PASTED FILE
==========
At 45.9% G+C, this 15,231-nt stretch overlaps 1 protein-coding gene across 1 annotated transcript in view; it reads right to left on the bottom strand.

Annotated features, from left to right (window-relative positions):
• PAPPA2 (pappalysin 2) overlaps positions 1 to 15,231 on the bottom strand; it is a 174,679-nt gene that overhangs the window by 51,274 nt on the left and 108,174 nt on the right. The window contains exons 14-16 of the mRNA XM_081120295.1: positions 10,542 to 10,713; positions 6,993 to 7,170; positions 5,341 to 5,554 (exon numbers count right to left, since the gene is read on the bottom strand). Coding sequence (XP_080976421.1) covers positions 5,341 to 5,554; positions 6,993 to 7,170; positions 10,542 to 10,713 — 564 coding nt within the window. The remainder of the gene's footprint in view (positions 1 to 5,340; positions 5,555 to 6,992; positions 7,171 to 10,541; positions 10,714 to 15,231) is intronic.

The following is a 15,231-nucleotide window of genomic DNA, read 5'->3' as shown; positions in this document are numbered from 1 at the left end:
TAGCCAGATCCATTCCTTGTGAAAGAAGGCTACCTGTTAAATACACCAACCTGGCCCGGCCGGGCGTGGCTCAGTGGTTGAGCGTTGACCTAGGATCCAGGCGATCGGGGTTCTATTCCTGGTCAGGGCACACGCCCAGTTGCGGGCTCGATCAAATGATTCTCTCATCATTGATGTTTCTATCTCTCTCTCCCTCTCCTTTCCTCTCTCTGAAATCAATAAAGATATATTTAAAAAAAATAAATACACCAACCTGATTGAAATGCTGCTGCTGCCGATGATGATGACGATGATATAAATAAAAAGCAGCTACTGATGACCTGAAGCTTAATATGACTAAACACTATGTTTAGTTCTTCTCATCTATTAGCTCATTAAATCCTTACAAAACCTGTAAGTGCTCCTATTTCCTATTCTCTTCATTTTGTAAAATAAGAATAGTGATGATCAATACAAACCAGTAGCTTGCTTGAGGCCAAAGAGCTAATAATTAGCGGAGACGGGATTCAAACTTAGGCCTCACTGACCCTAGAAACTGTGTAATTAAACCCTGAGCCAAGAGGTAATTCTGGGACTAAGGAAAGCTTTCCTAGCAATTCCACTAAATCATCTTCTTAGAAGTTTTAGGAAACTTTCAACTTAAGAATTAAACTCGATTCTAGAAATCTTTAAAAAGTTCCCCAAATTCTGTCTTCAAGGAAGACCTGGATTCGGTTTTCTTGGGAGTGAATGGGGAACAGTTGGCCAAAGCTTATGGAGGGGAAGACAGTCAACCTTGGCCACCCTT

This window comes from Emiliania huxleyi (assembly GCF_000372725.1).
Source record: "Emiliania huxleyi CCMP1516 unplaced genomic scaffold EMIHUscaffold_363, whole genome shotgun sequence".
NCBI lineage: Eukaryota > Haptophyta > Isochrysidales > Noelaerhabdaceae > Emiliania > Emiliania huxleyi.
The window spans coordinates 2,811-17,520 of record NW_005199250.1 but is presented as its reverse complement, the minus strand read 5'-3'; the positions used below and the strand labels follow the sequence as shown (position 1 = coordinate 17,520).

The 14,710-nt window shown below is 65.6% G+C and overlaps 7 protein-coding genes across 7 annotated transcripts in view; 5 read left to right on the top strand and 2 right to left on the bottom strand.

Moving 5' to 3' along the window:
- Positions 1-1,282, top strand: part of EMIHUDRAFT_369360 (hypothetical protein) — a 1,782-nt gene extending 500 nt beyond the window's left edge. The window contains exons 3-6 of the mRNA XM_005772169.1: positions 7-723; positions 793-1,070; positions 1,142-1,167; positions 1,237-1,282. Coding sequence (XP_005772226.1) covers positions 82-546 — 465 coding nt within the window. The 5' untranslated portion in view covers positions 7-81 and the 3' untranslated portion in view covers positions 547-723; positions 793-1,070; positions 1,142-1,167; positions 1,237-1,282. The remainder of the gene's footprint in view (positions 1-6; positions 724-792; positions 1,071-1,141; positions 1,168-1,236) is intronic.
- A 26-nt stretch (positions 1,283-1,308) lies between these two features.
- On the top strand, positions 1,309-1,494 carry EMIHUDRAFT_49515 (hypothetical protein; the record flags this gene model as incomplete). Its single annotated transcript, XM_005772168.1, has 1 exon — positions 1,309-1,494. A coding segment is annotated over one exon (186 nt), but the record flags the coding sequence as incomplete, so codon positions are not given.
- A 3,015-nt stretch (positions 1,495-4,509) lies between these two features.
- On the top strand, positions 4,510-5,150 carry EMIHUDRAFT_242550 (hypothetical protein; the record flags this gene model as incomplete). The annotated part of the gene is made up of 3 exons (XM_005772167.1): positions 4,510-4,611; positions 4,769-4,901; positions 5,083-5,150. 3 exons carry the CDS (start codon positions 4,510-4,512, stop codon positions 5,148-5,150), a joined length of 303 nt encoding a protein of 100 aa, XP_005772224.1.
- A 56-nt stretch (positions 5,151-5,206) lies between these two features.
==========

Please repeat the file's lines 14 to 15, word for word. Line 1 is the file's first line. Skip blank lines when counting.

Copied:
- On the top strand, positions 1,309-1,494 carry EMIHUDRAFT_49515 (hypothetical protein; the record flags this gene model as incomplete). Its single annotated transcript, XM_005772168.1, has 1 exon — positions 1,309-1,494. A coding segment is annotated over one exon (186 nt), but the record flags the coding sequence as incomplete, so codon positions are not given.
- A 3,015-nt stretch (positions 1,495-4,509) lies between these two features.